By Bill Dean
“A men, amen I say unto thee, unless a man be born again of water and the Holy Ghost, he cannot enter into the kingdom of God” (John 3:1-21). If that is true, the Indians should have thanked their lucky stars the Spanish forced them to be baptized as Catholics. That is because most of the Indians were about to die. At the time of the Spanish Conquest there were about 20 million natives in Mexico – by 1600 barely one million remained.
While there is disagreement among the experts about the numbers, every authority agrees that the 16th century was a demographic disaster for the native population of Mexico. The treatment of the Indians (including treatment of their children) working the plantations and the silver mines was unimaginable. Many of those who survived the work died of smallpox, the plague, and other diseases imported from Spain.
You know about Hernán Cortés. You may not know about his arch rival named Beltran Guzman. As president of Mexico’s first audiencia, Guzman planned to bring Cortés to trial for mistreating the Indians. He was hardly the one who should have been pointing fingers. “Bloody Guzman,” as he was known, and his troops went on a slaughtering rampage of their own. The Indians they didn’t slaughter they tortured to find out where they could find silver and gold. Guzman’s atrocities landed him in a Spanish prison where he died, but that didn’t deter others from following in his footsteps.
Torturing Indians had become the Spanish method of getting rich. Burning of feet, cutting off of hands, dumping Indians into spike-filled pits, depriving entire tribes of food and water, and cutting up body parts of dead Indians and feeding the parts to survivors was how the Spanish learned where the gold and silver was. Monks described these events to artists whose paintings and sketches made a lasting record of Spanish atrocities. Whole tribes could be hung or burned to death. Infants would be fed to the Conquistadors’ dogs. Stronger Indians were rounded up and hauled off to the mines as slaves.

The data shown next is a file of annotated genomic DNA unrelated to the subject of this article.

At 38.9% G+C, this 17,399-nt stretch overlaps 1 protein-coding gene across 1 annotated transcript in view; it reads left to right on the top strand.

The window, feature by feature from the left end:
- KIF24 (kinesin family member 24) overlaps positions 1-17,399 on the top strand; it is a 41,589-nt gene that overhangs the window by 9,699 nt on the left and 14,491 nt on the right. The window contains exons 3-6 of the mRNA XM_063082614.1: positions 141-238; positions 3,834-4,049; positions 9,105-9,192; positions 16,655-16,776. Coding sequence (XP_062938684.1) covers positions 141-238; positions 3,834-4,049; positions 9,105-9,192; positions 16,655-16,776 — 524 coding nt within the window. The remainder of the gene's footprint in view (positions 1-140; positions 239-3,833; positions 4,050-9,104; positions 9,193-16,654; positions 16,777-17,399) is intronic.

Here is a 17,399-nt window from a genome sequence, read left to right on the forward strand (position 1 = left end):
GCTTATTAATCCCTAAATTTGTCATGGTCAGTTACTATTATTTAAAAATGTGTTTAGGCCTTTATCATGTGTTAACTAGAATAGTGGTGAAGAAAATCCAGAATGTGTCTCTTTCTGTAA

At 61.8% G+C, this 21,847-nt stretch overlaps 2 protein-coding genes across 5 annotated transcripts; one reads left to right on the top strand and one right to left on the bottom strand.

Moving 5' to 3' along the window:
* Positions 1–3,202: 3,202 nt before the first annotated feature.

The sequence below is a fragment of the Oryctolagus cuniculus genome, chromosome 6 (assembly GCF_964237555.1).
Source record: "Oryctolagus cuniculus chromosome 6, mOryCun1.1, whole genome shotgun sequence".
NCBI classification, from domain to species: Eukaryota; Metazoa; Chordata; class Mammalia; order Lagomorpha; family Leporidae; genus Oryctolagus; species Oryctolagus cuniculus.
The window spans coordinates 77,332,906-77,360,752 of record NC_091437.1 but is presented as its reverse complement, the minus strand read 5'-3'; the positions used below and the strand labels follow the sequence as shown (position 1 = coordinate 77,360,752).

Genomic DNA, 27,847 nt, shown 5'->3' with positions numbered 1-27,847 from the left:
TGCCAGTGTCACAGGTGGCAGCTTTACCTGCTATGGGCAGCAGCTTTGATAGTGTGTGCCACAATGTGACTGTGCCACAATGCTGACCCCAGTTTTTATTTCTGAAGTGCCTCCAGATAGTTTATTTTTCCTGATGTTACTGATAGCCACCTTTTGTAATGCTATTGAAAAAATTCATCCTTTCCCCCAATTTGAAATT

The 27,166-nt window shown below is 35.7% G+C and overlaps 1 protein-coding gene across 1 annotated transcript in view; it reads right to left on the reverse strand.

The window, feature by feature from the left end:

We have been to the mines of Zacatecas. The narrow tunnels spiral many layers into the mountains. Inside these dark caves Indian men, women, and children seldom saw the light of day. Those who didn’t die in the tunnels that caved in, or who survived falling from rope bridges and rickety ladders, died from exhaustion or bad lungs. Life in the mines, if anyone can call it living, was unbearable.
In the end, exploitation of the Indians proved to be the only way there was for the Spanish to extract riches from its colony. But that harsh reality did not prevent some wishful thinking sparked by rumors of the fabled “Seven Cities of Gold.” In 1539 Friar Marco de Niza, a Franciscan priest, reported to Spanish officials that he saw one of them – Cibola – in what is present day New Mexico. Acting on that tip, in 1540 the Viceroy sent out a search expedition led by his friend, Francisco Vázquez Coronado. Bloody Guzman may have held the record for cruelty, but for being gullible the prize should probably go to Coronado and the 336 members of his party. Perhaps, on the other hand, there was reason for optimism; after all, the tip came from a priest; Spain had earlier recovered vast riches from the Incas of South America; the Aztec city of Tenochtitlan proved to be a rich and wondrous discovery. So why should Coronado and his men be “Doubting Thomas’s” about the Seven Cities of Gold?
They struck off on horse-back with visions of fame and fortune. But the cloud of dust they left in their wake might just as well have been blowing in their faces. Everywhere they went native villagers would tell Coronado that the fabled cites were más allá (farther on). The villagers must have been pointing northward because Coronado and his exhausted entourage got just about to present day Wichita, Kansas. That, of course, was 400 years before Wichita became the “Air Capital of the World.” The only action around Wichita back then were roaming “shaggy cows” (buffalos). Coronado finally gave up. His men were angry and broke. The Viceroy was not pleased.
And the fabled cities of gold and wealth were never found because there were not any. The dismal truth was that exploiting the Indians was the only way to do what Spain wanted to be done.